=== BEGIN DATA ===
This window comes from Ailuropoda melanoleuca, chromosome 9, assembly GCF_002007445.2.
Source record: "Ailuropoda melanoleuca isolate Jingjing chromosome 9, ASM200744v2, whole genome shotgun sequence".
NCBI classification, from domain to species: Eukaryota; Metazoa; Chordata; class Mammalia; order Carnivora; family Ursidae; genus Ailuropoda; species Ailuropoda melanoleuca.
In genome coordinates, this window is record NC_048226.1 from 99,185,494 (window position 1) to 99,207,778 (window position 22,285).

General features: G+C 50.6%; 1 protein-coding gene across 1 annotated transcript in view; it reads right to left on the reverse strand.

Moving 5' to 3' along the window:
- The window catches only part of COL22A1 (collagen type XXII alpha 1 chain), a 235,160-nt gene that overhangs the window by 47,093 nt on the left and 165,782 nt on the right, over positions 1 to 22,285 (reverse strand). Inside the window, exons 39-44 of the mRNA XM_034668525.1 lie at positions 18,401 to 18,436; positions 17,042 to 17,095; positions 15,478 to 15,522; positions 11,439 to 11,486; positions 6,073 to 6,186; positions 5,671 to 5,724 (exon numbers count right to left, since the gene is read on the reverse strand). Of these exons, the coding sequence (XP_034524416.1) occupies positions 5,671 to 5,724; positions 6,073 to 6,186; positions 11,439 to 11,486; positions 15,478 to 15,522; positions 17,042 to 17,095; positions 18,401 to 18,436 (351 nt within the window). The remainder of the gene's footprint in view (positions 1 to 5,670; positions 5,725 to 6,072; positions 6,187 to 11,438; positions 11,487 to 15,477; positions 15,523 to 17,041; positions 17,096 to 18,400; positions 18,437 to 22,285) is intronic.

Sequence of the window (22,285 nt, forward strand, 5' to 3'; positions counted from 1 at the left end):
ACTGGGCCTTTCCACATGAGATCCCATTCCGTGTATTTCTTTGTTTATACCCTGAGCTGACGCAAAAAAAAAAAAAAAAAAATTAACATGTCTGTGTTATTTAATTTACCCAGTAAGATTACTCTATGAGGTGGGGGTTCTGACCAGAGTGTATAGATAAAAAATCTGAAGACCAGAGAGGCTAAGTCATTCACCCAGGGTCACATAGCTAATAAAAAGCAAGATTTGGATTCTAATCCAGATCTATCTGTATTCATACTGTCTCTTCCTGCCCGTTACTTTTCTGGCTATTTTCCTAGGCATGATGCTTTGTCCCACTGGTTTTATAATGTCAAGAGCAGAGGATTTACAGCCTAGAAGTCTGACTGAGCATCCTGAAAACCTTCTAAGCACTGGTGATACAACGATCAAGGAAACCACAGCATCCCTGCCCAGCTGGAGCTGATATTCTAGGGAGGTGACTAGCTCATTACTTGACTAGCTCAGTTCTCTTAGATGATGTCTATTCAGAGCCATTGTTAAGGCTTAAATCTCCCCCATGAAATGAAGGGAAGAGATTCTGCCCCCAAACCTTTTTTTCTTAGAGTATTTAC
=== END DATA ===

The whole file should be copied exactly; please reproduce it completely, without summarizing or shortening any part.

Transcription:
This window comes from Ailuropoda melanoleuca, chromosome 9, assembly GCF_002007445.2.
Source record: "Ailuropoda melanoleuca isolate Jingjing chromosome 9, ASM200744v2, whole genome shotgun sequence".
NCBI classification, from domain to species: Eukaryota; Metazoa; Chordata; class Mammalia; order Carnivora; family Ursidae; genus Ailuropoda; species Ailuropoda melanoleuca.
In genome coordinates, this window is record NC_048226.1 from 99,185,494 (window position 1) to 99,207,778 (window position 22,285).

General features: G+C 50.6%; 1 protein-coding gene across 1 annotated transcript in view; it reads right to left on the reverse strand.

Moving 5' to 3' along the window:
- The window catches only part of COL22A1 (collagen type XXII alpha 1 chain), a 235,160-nt gene that overhangs the window by 47,093 nt on the left and 165,782 nt on the right, over positions 1 to 22,285 (reverse strand). Inside the window, exons 39-44 of the mRNA XM_034668525.1 lie at positions 18,401 to 18,436; positions 17,042 to 17,095; positions 15,478 to 15,522; positions 11,439 to 11,486; positions 6,073 to 6,186; positions 5,671 to 5,724 (exon numbers count right to left, since the gene is read on the reverse strand). Of these exons, the coding sequence (XP_034524416.1) occupies positions 5,671 to 5,724; positions 6,073 to 6,186; positions 11,439 to 11,486; positions 15,478 to 15,522; positions 17,042 to 17,095; positions 18,401 to 18,436 (351 nt within the window). The remainder of the gene's footprint in view (positions 1 to 5,670; positions 5,725 to 6,072; positions 6,187 to 11,438; positions 11,487 to 15,477; positions 15,523 to 17,041; positions 17,096 to 18,400; positions 18,437 to 22,285) is intronic.

Sequence of the window (22,285 nt, forward strand, 5' to 3'; positions counted from 1 at the left end):
ACTGGGCCTTTCCACATGAGATCCCATTCCGTGTATTTCTTTGTTTATACCCTGAGCTGACGCAAAAAAAAAAAAAAAAAAATTAACATGTCTGTGTTATTTAATTTACCCAGTAAGATTACTCTATGAGGTGGGGGTTCTGACCAGAGTGTATAGATAAAAAATCTGAAGACCAGAGAGGCTAAGTCATTCACCCAGGGTCACATAGCTAATAAAAAGCAAGATTTGGATTCTAATCCAGATCTATCTGTATTCATACTGTCTCTTCCTGCCCGTTACTTTTCTGGCTATTTTCCTAGGCATGATGCTTTGTCCCACTGGTTTTATAATGTCAAGAGCAGAGGATTTACAGCCTAGAAGTCTGACTGAGCATCCTGAAAACCTTCTAAGCACTGGTGATACAACGATCAAGGAAACCACAGCATCCCTGCCCAGCTGGAGCTGATATTCTAGGGAGGTGACTAGCTCATTACTTGACTAGCTCAGTTCTCTTAGATGATGTCTATTCAGAGCCATTGTTAAGGCTTAAATCTCCCCCATGAAATGAAGGGAAGAGATTCTGCCCCCAAACCTTTTTTTCTTAGAGTATTTAC